Also, I made my blog stop posting itself automatically to facebook. I'm just not really sure that I want all 192 (yes, I had to look that up) people I've befriended on fb reading everything I write on here. It seems like if you want to look that deeply into my heart, you should have to at least go out of your way far enough to come to my real blog. Does that make any sense?
So I'm sorry if you love reading me on facebook. I think if you could make a good argument in favor of posting it there, you might find me easy to convince. I'm just not sure right now...

Friday, July 16, 2010

Perfect love?

Love is scary. It's dangerous. It totally freaks me out. Anyone I let into my heart has the potential to stomp all over it. What really terrifies me is loving someone who's hurt me in the past - who has demonstrated the ability (perhaps without even knowing they're doing it) to take the love I offer, wad it up, and throw it in the trash - like I watched a guy do to a "friendly" note from a scary weird girl stalking him in highschool.
I wonder if everyone is so nervous. It might just be me. Maybe I was scarred by early "friendship" experiences. Maybe I'm just incredibly overly sensitive.
Or maybe I just don't like to be vulnerable.
I was holding my tiny, beautiful, only neice the other day thinking. Isn't it incredible that the things we love the most are also the cause of the most fear in us? That precious little girl has the ability to break hearts. I went home and held my little girl and thought, "I love this little girl too much to express. And she holds this terrible power over me. Power to destroy my heart."
We don't fear for what we don't love. The reason I fear for my kids' and huband's safety is because I love them. Fear of losing or hurting them paralyzes me at times. And fear of their reactions guides my behavior. I don't care if the stranger in the grocery store dislikes the way I'm dressed, but if my husband says I look scary, I change quickly!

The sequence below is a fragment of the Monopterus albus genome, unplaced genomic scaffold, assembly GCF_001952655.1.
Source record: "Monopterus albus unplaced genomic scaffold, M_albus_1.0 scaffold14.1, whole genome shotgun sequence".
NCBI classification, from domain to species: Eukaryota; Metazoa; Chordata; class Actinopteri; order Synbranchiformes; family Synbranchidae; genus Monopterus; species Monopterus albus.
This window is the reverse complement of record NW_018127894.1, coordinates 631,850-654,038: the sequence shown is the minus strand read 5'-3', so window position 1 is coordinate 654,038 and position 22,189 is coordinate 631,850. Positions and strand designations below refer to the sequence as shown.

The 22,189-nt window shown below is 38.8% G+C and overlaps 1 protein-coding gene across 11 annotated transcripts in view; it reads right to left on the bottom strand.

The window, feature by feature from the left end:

Yet I John 4:18 says "There is no fear in love; but perfect love casts out fear." So if I love people perfectly I will not fear them or for them? How do I get this perfect love? Is anyone giving it out? Because it seems like love is given based on performance by most everyone. How do I give out this perfect love to my kids? Do I assume others are giving it to me, or do I panic when I do something wrong - afraid they'll withold love based on my "bad" actions?
I have more questions than answers. I started thinking about this because I read my uncle's blog. He wrote this post and several following up. He has more answers than I do, so maybe we should all go over there and try to glean some wisdom. =)

Tuesday, July 6, 2010

Amazing grace

Do you ever have days where you feel like you're losing your mind?
Where everything seems to go wrong?
Where you want to quit whatever it is you do, take your favorite book and hide in a story until you forget how chaotic your life is?
I had one of those days.
Spilled juice.
Frozen bread.
NO stroller in the back of the van.
Forgot the sunscreen. (Yay for friends who remember thiers!)
Parking ticket. (Who knew it's illegal to park on the left side of the road?)
Forgot to put the sunscreen on me.